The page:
AGM2020: 5 of our Favorite Quotes from Kleiner Perkins’ Randy Komisar

We hosted Randy Komisar at our Annual General Meeting back in October, and he did nothing short of truly gracing our virtual stage. He is many things: an attorney, executive, author, mentor, investor and entrepreneur, with an impeccable and accomplished career to date. Randy is also an ardent teacher. His chat with us was filled with learning but especially, inspiration. He spoke about venture capital and investment in a new light, one that anchors the space as a deeply human experience. Here, we share a few of our favorite, most heartening, quotes from our conversation with Randy. 

“Not every place is going to be a Silicon Valley. Not every deal has to be a unicorn. Success is not defined by scale alone”

When we asked Randy about his thoughts on what it takes to build solid entrepreneurship ecosystems, he answered with three key factors: sophisticated entrepreneurs, capital markets and supporting communities and infrastructures. Historically, Silicon Valley has been the central hub for entrepreneurs and start-ups precisely because it benefitted from all three. Today, we are seeing that this is no longer holding true. As more and more entrepreneurial hubs emerge in different countries and entrepreneurs exhibit superior levels of sophistication across the globe, SIlicon Valley is losing its position as the once quintessential home of some of the greatest and most successful businesses in the world. In fact, as Bay Area investors continue to narrowly focus on money and capital, ecosystems of real innovation are quickly springing up in the rest of the world. While the bulk of capital remains in SV, innovation is now everywhere.

“The best entrepreneurs need to be right, not rich” 

Spotting a good entrepreneur is arguably one of the most fundamental exercises for potential investors and a key determinant of success for any business. It also happens that it is not always so black and white. Intelligence and tenacity are no longer sought-after traits, but expected pre-requisites. A good entrepreneur is someone with a growth-mindset who not only defends the idea but constantly refines it. Randy also explains that the best entrepreneurs have a chip on their shoulder. They have something to prove, and more often than not, they need to prove that they are right. 

In times of crisis, great entrepreneurs sit back, take new information in and reconstitute, and the best of them are those who look at challenges and see new horizons, and in these horizons, they see plenty of new and exciting opportunities that they will then go above and beyond to capture.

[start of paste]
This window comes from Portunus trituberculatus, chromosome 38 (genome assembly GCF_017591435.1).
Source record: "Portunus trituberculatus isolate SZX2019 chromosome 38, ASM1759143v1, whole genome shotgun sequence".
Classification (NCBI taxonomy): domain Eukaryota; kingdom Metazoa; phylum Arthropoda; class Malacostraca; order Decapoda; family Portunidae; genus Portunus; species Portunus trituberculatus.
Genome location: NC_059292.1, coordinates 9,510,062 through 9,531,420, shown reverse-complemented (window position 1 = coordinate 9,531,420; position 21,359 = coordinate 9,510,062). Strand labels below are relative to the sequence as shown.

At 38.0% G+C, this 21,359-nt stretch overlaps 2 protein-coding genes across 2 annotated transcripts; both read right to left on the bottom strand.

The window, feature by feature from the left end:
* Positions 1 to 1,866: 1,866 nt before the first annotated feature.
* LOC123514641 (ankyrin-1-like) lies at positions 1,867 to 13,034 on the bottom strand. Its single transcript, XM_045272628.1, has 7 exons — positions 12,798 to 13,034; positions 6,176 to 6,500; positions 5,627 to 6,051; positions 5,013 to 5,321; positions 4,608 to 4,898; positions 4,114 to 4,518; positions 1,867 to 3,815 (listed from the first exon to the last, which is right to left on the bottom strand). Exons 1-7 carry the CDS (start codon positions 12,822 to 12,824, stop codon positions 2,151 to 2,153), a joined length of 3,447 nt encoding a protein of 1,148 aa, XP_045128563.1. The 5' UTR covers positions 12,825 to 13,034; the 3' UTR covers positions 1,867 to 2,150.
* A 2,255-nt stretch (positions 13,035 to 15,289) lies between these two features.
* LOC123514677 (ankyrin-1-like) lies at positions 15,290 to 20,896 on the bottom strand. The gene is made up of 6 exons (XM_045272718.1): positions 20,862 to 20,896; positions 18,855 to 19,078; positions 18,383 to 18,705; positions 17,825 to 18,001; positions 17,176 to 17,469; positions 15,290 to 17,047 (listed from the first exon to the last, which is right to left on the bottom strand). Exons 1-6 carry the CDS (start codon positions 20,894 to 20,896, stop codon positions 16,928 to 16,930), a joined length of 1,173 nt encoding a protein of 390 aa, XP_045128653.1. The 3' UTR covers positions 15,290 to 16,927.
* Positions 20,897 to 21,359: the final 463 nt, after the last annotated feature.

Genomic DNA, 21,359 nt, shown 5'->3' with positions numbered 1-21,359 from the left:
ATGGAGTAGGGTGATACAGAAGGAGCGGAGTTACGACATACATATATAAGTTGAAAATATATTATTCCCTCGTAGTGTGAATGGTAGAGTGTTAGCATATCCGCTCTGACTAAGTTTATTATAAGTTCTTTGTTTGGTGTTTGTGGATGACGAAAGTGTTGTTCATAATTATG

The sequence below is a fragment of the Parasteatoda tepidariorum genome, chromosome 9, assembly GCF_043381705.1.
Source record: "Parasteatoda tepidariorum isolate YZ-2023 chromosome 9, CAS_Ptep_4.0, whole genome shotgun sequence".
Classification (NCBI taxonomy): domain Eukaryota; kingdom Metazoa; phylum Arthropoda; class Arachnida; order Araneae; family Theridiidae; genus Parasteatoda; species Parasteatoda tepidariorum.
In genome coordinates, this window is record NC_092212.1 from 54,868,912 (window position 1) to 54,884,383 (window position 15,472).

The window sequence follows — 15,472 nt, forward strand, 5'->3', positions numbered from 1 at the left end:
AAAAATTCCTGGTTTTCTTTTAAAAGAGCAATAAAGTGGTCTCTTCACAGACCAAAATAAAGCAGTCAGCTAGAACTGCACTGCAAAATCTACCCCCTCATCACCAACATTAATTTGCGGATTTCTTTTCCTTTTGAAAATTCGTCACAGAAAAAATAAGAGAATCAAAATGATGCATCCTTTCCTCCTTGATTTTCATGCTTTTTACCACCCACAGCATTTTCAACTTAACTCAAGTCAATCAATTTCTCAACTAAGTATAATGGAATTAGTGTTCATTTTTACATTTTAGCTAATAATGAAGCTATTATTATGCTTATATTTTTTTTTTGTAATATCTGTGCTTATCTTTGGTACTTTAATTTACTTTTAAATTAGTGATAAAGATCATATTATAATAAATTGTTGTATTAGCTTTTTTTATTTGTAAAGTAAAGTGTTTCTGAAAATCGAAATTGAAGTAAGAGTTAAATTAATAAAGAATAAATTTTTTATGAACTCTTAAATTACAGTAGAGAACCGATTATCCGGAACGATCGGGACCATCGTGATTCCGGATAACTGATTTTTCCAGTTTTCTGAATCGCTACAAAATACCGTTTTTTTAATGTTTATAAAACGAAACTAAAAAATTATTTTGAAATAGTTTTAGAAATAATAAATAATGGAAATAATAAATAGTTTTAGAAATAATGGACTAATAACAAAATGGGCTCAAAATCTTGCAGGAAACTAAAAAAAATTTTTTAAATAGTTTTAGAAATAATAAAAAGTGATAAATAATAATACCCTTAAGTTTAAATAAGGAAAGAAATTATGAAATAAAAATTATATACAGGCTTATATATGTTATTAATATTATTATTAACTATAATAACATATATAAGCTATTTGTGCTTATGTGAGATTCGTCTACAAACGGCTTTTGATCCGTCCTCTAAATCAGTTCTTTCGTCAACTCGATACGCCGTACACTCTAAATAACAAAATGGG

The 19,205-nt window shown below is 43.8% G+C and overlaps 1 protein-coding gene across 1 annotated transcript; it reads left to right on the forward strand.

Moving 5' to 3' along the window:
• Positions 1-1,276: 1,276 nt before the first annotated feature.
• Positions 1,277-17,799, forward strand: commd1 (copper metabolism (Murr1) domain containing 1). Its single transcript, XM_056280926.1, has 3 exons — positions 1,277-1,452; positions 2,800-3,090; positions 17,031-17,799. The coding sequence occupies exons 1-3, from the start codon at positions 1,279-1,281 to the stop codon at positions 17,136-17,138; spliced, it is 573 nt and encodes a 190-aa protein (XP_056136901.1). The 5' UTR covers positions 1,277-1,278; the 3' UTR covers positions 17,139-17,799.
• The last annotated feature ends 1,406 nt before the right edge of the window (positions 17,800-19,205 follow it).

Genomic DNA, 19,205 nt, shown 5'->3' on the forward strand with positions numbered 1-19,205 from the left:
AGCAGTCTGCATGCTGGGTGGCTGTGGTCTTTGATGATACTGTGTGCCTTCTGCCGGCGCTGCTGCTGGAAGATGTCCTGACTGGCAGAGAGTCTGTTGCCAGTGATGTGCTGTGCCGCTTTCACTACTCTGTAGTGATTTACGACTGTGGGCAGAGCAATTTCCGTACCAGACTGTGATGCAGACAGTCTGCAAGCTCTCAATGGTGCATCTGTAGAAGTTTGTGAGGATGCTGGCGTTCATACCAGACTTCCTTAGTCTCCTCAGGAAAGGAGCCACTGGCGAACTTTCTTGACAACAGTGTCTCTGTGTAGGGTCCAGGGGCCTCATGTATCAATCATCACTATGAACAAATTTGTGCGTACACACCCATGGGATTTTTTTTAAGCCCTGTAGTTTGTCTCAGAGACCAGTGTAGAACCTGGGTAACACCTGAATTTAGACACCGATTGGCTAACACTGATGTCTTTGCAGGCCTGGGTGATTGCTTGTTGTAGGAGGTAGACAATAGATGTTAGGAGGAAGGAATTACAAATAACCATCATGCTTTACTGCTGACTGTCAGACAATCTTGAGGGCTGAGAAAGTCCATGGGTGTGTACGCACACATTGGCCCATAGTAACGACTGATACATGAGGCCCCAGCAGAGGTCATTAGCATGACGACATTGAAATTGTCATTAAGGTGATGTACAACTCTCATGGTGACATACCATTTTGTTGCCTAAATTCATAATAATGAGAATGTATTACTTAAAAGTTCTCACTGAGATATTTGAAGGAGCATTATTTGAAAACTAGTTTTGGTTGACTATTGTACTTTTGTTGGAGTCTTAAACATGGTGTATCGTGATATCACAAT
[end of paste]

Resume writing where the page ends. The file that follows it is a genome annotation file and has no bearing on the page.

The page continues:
“Being a great venture capitalist is about being a great partner”

There are two pitfalls that VC investors typically fall into. The first one is resistance to and anxiety toward change. The second is a desperate quest for that “gotcha moment” - that point when they’ve located a shortcoming in an idea or a decision. While this is a core and necessary part of the due diligence process, in many cases, it is strictly self-serving in that it’s a means to assert intelligence. By hyperfocusing on the problems, investors tend to forget that, at the end of the day, they’re partners, that venture capital is essentially a human experience that is predominantly predicated on people and relationships. For founders, opting for a reputable venture capital firm brings their business a boost of credibility. But, this choice doesn’t necessarily add value. Randy explains that, sometimes, it is better to seek a partner in a smaller firm than to simply go for the big names if that means working with a team that will add sizable and meaningful value to the business. 

“I’m a people investor - my job is to sit across the table everyday and listen to some lunatic tell me about some future that I have never imagined, and try to figure out which lunatic I want to go on the adventure with” 

There are a number of approaches investors can take when it comes to the direction of their investments. Some of them invest thematically by region or a specific technology; others base the decision on the reliability, predictability and certainty of data and information, while others prefer to invest in and at specific stages. Randy is a people-investor on a constant quest for interesting and entrepreneurial people solving big problems with a value proposition that has a clear path to monetization and growth. He adopts an agnostic outlook to direction, and ventures toward the ideas that others have yet to explore. His belief is that an orthogonal and eccentric approach to investment is where the greatest monetary and non-monetary returns are. 

“You can’t afford to put off what you want or care about in the hopes that you can somehow afford to get to it later. That’s just a bad equation”

This is one of the most quoted passages of Randy’s book, The Monk and the Riddle, and we understand why. If there is one key takeaway from this pandemic is that we can’t predict the future and we can’t live off the past. The present truly requires our presence. Founders and investors should be grateful for the opportunities and the people, and take advantage of them like they’re the last morsel of food or the last drop of water.